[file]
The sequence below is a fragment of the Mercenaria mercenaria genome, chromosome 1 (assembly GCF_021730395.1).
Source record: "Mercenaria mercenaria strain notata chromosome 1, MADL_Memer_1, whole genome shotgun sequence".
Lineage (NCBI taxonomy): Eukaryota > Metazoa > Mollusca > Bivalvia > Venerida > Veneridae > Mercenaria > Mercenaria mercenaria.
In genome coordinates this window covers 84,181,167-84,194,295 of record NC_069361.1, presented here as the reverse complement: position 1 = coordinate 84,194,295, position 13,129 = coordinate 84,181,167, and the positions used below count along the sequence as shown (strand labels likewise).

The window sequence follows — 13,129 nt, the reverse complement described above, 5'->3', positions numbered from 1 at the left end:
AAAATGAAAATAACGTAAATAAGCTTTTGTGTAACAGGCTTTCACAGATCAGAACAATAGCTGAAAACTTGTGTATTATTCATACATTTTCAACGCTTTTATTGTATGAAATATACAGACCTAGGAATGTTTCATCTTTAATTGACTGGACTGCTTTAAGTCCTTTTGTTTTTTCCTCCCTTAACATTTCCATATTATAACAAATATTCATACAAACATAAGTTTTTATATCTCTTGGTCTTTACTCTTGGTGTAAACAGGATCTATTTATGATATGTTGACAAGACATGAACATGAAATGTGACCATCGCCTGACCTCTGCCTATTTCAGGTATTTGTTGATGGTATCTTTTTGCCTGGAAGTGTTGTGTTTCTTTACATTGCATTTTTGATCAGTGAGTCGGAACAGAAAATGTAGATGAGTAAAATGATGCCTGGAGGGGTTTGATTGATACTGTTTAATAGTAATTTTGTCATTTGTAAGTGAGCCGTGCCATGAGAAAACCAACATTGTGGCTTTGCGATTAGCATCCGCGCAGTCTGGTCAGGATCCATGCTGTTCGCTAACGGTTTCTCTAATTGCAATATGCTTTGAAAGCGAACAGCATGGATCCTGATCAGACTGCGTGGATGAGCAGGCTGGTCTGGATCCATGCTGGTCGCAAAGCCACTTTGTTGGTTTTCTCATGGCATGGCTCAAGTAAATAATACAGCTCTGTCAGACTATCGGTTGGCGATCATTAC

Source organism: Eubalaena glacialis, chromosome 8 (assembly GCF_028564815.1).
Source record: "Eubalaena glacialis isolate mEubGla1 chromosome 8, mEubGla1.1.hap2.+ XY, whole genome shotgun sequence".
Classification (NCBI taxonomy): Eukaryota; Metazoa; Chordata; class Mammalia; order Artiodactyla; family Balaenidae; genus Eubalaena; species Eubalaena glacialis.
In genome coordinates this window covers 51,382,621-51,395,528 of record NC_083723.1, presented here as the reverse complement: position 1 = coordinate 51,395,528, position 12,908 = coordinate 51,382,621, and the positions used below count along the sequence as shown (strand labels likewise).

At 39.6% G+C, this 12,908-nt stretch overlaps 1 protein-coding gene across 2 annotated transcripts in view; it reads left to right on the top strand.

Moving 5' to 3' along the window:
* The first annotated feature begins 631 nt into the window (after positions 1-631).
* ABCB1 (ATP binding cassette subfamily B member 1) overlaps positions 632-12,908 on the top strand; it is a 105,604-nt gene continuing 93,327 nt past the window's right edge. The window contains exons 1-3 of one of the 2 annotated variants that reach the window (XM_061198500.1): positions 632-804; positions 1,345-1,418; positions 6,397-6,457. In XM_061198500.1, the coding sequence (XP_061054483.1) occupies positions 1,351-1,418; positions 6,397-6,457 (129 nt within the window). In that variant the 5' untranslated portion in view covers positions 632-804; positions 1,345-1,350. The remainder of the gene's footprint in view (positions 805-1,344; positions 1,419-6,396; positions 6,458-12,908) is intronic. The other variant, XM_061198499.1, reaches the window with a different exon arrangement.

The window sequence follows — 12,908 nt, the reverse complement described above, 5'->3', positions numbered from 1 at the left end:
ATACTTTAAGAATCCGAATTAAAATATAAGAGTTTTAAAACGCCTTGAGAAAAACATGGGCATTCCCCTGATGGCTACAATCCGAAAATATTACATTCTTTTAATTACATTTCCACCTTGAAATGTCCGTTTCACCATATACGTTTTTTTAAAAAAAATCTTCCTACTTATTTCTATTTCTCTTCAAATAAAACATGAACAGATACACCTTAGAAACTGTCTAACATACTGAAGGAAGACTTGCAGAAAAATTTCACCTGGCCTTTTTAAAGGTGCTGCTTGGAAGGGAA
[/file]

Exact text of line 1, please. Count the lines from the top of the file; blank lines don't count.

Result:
The sequence below is a fragment of the Mercenaria mercenaria genome, chromosome 1 (assembly GCF_021730395.1).